We need more research for stem cells in the treatment of urinary incontinence!

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President of Continence Society Prof. Dr. Tufan Tarcan made important statements on stem cell therapy and urinary incontinence. Stating that it is very difficult to say anything about the future cure for urinary incontinence with stem cell therapy, Prof. Dr. Tufan Tarcan said, “Right now, research continues. However, we have not been able to apply it routinely on patients in the medical field yet.” said.

“The aim of stem cell therapy is to re-develop an organ that has lost its function in the human body or a part of it that has a specific function in the human body or in the laboratory environment by enabling the stem cells to differentiate in the desired direction and thus to restore the lost organ function.” Explaining that Continence Association President Prof. Dr. Tufan Tarcan, “The most successful and valid example of stem cell therapy today is bone marrow transplantation. Apart from this, studies on stem cell treatments are continuing in many fields.” he said.

Research topic of the last 30 years in functional urological diseases

Stating that in functional urological diseases, stem cell therapies and organ engineering have been the subject of research for the last 30 years and concentrated in 3 groups, Prof. Dr. Tufan Tarcan continued as follows: “We can list the treatment of erectile dysfunction in men, repair of the external urethral sphincter, which consists of striated muscle that has lost its ability to hold urine, and construction of a new bladder with tissue engineering instead of the bladder that has permanently lost its ability to store or empty.”

In the first two articles, the President of Continence Association Prof. stated that the researches have reached the clinical application stage but long-term successes have not been achieved yet. Dr. Tufan Tarcan said, “We accept such applications at the research stage. On the other hand, the third item, namely, the creation of a new bladder with tissue engineering, remained at the stage of laboratory and animal experiments and could not pass to the stage of clinical research.” he said.

In some cases, the urinary retention mechanism may completely lose its function.

prof. Dr. Tufan Tarcan shared the aim of stem cell application to the urethral sphincter as follows: “In some cases, the external urethral sphincter, which is the most important component of the urinary retention mechanism, can weaken; It may even completely lose its function. When the sphincter structure weakens, our patients start to leak urine when they cough, laugh, sneeze or move. This situation, which we see increasing with age and childbearing in women, can also be seen in men after radical prostatectomy operations that we perform for the treatment of prostate cancer. Urinary incontinence due to sphincter weakness can sometimes be seen in underlying neurological diseases such as multiple sclerosis (MS) or spina bifida. In fact, sometimes sphincter function may be completely lost and these patients cannot accumulate any urine in their bladders; They are constantly leaking urine. Bladder pads designed and manufactured to collect urine stand out as the first remedy in this patient group. However, since our aim is to make the patient completely dry, we need to perform complicated surgeries in specialized centers. Therefore, restoring sphincter function with stem cell therapy creates great hope in all patient groups with stress or total urinary incontinence. In this regard, a certain level has been reached in laboratory studies and animal models. Muscle cells developed in vitro in humans were injected into the sphincter muscle. However, although this application seemed to be effective in the short term, it failed in the long term and no significant benefit could be obtained in the patients. Therefore, it has not yet been a treatment alternative that we can safely offer to our patients. It looks like we need more research on this.”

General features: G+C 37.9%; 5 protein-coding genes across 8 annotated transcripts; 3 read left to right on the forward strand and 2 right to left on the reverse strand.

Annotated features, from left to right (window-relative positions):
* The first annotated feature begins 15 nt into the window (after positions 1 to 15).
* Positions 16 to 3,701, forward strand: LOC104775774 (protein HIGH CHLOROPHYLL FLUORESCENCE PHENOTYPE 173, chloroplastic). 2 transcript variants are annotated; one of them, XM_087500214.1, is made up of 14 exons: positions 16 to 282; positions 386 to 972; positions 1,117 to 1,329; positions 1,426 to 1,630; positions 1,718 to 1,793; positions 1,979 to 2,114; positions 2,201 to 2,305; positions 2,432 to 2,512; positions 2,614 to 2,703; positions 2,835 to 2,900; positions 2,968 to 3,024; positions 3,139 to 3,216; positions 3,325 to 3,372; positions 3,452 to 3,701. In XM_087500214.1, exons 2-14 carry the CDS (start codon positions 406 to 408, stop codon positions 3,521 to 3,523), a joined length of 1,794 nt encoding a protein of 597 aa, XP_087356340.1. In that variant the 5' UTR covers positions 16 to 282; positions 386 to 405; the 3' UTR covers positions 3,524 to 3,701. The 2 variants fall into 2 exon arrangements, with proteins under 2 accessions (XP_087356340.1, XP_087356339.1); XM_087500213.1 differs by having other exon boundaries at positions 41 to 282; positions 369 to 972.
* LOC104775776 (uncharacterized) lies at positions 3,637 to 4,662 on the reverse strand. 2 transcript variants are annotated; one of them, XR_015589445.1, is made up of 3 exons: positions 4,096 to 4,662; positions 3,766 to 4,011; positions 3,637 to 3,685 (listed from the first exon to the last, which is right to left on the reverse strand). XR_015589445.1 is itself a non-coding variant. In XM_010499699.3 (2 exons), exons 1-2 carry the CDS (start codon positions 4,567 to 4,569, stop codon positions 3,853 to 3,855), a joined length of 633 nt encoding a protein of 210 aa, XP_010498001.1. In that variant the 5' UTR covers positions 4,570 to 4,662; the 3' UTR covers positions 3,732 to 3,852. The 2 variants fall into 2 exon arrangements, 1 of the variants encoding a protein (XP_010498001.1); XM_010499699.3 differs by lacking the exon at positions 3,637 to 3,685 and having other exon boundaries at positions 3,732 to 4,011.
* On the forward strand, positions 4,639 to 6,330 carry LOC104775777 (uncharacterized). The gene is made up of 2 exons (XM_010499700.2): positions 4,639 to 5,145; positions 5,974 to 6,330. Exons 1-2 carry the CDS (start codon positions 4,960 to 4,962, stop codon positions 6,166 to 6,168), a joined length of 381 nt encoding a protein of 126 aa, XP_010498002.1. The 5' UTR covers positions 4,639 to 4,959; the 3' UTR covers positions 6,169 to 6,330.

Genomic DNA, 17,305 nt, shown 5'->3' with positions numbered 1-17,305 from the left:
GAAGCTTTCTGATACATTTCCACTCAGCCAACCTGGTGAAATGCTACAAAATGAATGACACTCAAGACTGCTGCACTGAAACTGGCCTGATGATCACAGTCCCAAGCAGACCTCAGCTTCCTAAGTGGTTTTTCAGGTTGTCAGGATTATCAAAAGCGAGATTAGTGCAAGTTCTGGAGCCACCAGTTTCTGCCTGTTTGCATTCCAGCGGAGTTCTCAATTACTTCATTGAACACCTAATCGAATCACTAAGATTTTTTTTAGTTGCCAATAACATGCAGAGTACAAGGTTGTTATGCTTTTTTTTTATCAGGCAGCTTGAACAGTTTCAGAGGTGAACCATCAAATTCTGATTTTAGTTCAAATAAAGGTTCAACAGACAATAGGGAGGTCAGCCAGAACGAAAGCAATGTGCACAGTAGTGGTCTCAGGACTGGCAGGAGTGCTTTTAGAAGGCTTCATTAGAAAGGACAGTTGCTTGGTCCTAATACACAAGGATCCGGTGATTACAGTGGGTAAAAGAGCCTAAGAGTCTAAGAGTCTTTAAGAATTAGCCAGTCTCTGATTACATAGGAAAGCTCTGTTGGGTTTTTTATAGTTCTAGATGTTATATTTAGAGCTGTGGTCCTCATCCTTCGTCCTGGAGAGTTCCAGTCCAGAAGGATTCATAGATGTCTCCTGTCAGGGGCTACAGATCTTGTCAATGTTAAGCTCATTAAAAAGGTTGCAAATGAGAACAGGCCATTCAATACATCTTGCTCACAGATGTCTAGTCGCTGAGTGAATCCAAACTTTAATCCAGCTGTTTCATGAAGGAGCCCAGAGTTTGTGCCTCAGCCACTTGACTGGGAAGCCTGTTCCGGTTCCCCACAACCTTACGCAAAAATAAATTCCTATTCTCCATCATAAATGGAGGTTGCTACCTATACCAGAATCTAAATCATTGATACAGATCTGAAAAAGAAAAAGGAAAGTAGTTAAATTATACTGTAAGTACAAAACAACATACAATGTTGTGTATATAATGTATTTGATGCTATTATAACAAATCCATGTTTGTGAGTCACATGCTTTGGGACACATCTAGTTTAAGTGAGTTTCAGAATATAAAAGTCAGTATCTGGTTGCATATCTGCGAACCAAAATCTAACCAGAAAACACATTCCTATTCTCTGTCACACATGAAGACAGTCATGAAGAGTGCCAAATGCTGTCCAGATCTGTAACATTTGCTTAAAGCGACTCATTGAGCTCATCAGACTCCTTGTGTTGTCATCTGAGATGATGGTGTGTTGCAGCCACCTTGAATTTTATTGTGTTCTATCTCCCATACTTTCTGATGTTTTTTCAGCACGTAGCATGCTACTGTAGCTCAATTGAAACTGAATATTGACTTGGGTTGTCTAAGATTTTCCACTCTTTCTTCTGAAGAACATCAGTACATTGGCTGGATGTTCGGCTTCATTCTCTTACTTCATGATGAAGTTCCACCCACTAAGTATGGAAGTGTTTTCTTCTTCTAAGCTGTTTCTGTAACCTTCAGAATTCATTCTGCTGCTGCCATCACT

New bladder idea excites all urologists

prof. Dr. Tufan Tarcan continued his words as follows: “The idea of ​​producing a new bladder in the laboratory and transplanting it to the patient excites all urologists. Our patients who hear about these studies are also waiting. Unfortunately, basic and clinical studies on neobladder engineering have failed. I think we need a longer time to achieve success. Let me briefly summarize in which diseases the new bladder application developed with tissue engineering can break new ground. Especially in cases such as spinal cord injury, spina bifida and diabetes, and sometimes in unexplained idiopathic conditions, the bladder loses its storage and evacuation function. Or we have to remove the bladder because of bladder cancer. In these cases, it is possible to make a new bladder from the intestine and thus save its storage function, but there is no bladder sensation in the new bladder made from the intestine and the bladder cannot contract and empty the urine. Therefore, with the clean intermittent catheterization method, the patient empties the bladder by self-probing 6 times a day. This process has to be done for life. If a new bladder that provides sensation and contraction of the bladder can be created with tissue engineering, our patients will not have to empty their bladders with the clean intermittent catheterization method and normal urination will be possible. Unfortunately, a bladder that can feel and contract has not yet been made with tissue engineering. However, research continues.”

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